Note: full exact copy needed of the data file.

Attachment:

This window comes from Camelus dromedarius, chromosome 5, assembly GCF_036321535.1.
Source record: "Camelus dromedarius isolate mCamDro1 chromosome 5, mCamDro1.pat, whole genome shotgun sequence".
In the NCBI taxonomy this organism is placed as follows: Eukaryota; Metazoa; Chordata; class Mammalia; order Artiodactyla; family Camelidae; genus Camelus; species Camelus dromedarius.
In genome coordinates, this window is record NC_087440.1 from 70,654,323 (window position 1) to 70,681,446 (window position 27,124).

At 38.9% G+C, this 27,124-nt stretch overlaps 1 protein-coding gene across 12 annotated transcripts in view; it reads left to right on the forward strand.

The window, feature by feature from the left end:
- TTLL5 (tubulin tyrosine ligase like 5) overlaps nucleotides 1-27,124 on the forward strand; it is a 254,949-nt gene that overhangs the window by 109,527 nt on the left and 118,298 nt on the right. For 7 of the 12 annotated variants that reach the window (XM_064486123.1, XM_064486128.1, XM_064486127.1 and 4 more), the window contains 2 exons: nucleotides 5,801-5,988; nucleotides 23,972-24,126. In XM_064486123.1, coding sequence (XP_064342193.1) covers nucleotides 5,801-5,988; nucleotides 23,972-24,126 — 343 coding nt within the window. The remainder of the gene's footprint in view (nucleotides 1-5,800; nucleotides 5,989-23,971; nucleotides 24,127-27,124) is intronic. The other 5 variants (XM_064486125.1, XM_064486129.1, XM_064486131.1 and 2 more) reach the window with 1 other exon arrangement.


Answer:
This window comes from Camelus dromedarius, chromosome 5, assembly GCF_036321535.1.
Source record: "Camelus dromedarius isolate mCamDro1 chromosome 5, mCamDro1.pat, whole genome shotgun sequence".
In the NCBI taxonomy this organism is placed as follows: Eukaryota; Metazoa; Chordata; class Mammalia; order Artiodactyla; family Camelidae; genus Camelus; species Camelus dromedarius.
In genome coordinates, this window is record NC_087440.1 from 70,654,323 (window position 1) to 70,681,446 (window position 27,124).

At 38.9% G+C, this 27,124-nt stretch overlaps 1 protein-coding gene across 12 annotated transcripts in view; it reads left to right on the forward strand.

The window, feature by feature from the left end:
- TTLL5 (tubulin tyrosine ligase like 5) overlaps nucleotides 1-27,124 on the forward strand; it is a 254,949-nt gene that overhangs the window by 109,527 nt on the left and 118,298 nt on the right. For 7 of the 12 annotated variants that reach the window (XM_064486123.1, XM_064486128.1, XM_064486127.1 and 4 more), the window contains 2 exons: nucleotides 5,801-5,988; nucleotides 23,972-24,126. In XM_064486123.1, coding sequence (XP_064342193.1) covers nucleotides 5,801-5,988; nucleotides 23,972-24,126 — 343 coding nt within the window. The remainder of the gene's footprint in view (nucleotides 1-5,800; nucleotides 5,989-23,971; nucleotides 24,127-27,124) is intronic. The other 5 variants (XM_064486125.1, XM_064486129.1, XM_064486131.1 and 2 more) reach the window with 1 other exon arrangement.